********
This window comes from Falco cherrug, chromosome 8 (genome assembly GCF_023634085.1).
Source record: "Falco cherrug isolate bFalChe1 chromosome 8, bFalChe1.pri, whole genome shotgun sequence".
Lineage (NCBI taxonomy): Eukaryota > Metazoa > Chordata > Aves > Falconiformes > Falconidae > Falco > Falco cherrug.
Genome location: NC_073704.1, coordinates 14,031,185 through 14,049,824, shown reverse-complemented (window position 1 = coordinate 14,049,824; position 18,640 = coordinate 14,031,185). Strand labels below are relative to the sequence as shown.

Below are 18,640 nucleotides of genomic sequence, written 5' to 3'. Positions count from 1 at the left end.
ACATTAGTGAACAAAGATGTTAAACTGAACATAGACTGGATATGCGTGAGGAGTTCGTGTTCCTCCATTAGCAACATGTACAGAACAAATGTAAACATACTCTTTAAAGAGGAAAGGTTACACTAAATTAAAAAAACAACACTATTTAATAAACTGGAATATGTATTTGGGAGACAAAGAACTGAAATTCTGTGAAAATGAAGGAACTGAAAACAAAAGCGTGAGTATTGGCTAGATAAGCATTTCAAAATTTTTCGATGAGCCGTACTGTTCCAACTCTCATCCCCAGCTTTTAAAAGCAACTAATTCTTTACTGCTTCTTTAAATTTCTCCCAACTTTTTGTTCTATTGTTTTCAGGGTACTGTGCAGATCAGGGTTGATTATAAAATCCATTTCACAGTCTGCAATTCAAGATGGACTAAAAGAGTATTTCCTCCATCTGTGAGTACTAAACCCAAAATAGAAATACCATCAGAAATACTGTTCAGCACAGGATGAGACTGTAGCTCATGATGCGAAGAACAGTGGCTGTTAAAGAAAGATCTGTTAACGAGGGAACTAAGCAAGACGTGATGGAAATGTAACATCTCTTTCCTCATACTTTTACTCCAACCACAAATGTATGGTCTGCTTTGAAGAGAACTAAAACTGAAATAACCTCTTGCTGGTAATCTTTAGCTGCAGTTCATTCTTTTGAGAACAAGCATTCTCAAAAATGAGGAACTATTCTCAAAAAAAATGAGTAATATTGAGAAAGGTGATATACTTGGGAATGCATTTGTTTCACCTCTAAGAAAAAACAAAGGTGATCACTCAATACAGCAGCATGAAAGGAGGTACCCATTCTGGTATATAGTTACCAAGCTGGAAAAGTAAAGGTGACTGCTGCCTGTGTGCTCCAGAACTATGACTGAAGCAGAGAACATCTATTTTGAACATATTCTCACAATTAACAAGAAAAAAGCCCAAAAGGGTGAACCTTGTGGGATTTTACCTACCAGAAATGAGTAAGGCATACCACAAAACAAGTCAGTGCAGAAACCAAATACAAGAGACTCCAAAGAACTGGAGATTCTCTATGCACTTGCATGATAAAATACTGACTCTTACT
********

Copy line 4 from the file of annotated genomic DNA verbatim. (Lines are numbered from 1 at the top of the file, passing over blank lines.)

Genome location: NC_073704.1, coordinates 14,031,185 through 14,049,824, shown reverse-complemented (window position 1 = coordinate 14,049,824; position 18,640 = coordinate 14,031,185). Strand labels below are relative to the sequence as shown.